Thursday, October 1, 2009

Growing Organic Research

By Tracy Lerman

Tracy is the Policy Program Assistant for The Organic Farming Research Foundation. She will be leading a session during the Hazon CSA Leadership Track of the Food Conference on how to incorporate food advocacy and policy into your CSA.

Now that “green” is a marketing buzzword and organic food has broken free from its confines in hippie health food stores, available in major supermarket chains everywhere, we environmentalists can finally feel like we’ve arrived. The organic food movement is self-sufficient now. No longer must we worry over the fledgling movement like a nervous mother over her newborn baby. We can sit back and watch organic play in the big-kids playground with fat-free, instant, and all the other major marketing labels in the grocery retail industry.

Or can we? While consumer demand for organic food is rising (even during the current recession), the domestic supply cannot keep up. The nation’s ten thousand organic farmers – big operations and small family farms alike – cannot produce enough organic food for all of these newly conscious consumers, and food processors as well as retail stores rely increasingly on imports shipped in from as far away as China.

One reason for the disparity between organic demand and domestic supply is the lack of new information about organic agriculture. The U.S. spends billions of dollars on research and development of new pesticides, genetically-engineered seeds and chemical fertilizers, but very little on research to address production issues in organic farming systems. Conventional agriculture has the research backing of corporate chemical giants like Dow, Monsanto, Bayer and Genentech. Private sector organic research funding does not register on the same scale. In terms of public funding, the federal government spends less than two percent of its agriculture research budget on organic. This amount is growing compared to previous years, but when measured against the European Union’s organic research spending, we do not really hold a candle to them.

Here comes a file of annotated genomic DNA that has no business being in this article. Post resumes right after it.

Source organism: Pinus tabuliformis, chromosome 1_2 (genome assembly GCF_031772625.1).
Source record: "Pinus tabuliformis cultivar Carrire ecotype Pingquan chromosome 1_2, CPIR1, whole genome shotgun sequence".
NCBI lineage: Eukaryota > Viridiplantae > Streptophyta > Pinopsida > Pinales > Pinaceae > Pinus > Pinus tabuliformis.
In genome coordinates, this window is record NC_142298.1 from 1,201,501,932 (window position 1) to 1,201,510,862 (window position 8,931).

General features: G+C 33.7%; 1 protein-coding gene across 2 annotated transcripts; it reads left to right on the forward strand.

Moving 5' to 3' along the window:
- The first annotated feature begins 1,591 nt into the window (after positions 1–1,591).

We are still light years away from growing enough organic food in the U.S. to meet current consumer demand. And that will not change until we start investing in the country’s organic farmers, starting with research that seeks to improve organic farming systems.

The good news is that consumers can make a difference, but not just by voting with your fork. Tell your members of Congress and the Obama administration to support increased funding for organic agriculture research. To find out more, visit

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